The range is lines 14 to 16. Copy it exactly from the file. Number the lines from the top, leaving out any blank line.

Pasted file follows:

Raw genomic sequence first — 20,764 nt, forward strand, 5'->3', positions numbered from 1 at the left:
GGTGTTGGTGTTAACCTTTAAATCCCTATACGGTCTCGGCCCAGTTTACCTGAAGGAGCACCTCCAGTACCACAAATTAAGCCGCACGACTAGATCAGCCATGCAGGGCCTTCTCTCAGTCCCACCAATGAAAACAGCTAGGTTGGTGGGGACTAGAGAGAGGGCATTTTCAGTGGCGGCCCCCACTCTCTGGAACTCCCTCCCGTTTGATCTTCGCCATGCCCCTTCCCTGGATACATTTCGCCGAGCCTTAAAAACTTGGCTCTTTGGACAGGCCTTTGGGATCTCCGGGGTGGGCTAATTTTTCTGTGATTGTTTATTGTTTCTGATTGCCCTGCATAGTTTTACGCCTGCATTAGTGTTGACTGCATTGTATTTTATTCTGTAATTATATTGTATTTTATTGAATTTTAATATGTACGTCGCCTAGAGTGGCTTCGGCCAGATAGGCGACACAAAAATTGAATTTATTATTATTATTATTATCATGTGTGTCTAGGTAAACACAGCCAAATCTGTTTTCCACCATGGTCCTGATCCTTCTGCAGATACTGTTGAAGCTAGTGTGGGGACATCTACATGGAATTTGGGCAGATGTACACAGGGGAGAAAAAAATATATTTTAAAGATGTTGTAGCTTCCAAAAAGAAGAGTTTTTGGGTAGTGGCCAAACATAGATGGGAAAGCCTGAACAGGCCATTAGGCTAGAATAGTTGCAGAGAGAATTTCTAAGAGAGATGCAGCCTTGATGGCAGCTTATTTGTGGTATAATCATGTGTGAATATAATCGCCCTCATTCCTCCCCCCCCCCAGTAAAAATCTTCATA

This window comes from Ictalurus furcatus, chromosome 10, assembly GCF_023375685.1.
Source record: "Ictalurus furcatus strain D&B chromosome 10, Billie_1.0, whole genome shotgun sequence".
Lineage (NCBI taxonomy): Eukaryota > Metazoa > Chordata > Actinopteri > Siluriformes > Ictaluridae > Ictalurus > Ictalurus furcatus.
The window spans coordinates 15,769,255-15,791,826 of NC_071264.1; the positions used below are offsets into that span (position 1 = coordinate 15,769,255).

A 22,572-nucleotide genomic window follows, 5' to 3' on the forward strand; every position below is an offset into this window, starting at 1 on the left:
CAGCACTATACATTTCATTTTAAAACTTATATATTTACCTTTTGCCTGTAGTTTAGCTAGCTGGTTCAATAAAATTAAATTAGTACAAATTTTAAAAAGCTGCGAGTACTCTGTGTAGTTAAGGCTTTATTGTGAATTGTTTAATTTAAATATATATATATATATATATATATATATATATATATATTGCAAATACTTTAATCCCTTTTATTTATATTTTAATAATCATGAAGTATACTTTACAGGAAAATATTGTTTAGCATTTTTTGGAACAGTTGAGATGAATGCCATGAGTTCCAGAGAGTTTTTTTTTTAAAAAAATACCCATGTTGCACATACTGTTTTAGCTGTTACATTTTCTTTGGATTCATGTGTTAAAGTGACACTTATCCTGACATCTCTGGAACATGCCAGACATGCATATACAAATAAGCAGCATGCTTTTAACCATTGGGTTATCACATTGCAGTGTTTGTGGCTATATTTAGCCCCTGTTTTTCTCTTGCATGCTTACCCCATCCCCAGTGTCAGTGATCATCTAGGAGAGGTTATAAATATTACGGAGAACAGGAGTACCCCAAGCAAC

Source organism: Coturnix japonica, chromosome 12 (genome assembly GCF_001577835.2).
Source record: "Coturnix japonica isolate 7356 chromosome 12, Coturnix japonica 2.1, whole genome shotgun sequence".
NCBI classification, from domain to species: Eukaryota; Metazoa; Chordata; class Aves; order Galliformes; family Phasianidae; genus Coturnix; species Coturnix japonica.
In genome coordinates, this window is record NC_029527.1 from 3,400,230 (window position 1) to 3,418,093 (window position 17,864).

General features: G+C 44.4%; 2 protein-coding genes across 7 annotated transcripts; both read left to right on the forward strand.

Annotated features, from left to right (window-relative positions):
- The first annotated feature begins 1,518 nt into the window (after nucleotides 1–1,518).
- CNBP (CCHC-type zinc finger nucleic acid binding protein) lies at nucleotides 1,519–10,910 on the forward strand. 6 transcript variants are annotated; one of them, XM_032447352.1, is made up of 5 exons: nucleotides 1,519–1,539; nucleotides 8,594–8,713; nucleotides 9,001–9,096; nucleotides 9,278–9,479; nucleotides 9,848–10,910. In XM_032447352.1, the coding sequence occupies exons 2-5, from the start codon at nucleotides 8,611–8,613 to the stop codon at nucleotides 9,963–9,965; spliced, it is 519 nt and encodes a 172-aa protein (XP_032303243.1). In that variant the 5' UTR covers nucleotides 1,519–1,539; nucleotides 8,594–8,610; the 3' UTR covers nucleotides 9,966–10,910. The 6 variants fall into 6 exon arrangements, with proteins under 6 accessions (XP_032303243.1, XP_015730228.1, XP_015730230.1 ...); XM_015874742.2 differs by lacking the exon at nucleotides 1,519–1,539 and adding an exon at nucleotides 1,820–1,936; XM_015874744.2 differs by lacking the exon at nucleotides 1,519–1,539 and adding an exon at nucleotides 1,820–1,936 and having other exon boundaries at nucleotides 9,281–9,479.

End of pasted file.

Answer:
Annotated features, from left to right (window-relative positions):
- The first annotated feature begins 1,518 nt into the window (after nucleotides 1–1,518).
- CNBP (CCHC-type zinc finger nucleic acid binding protein) lies at nucleotides 1,519–10,910 on the forward strand. 6 transcript variants are annotated; one of them, XM_032447352.1, is made up of 5 exons: nucleotides 1,519–1,539; nucleotides 8,594–8,713; nucleotides 9,001–9,096; nucleotides 9,278–9,479; nucleotides 9,848–10,910. In XM_032447352.1, the coding sequence occupies exons 2-5, from the start codon at nucleotides 8,611–8,613 to the stop codon at nucleotides 9,963–9,965; spliced, it is 519 nt and encodes a 172-aa protein (XP_032303243.1). In that variant the 5' UTR covers nucleotides 1,519–1,539; nucleotides 8,594–8,610; the 3' UTR covers nucleotides 9,966–10,910. The 6 variants fall into 6 exon arrangements, with proteins under 6 accessions (XP_032303243.1, XP_015730228.1, XP_015730230.1 ...); XM_015874742.2 differs by lacking the exon at nucleotides 1,519–1,539 and adding an exon at nucleotides 1,820–1,936; XM_015874744.2 differs by lacking the exon at nucleotides 1,519–1,539 and adding an exon at nucleotides 1,820–1,936 and having other exon boundaries at nucleotides 9,281–9,479.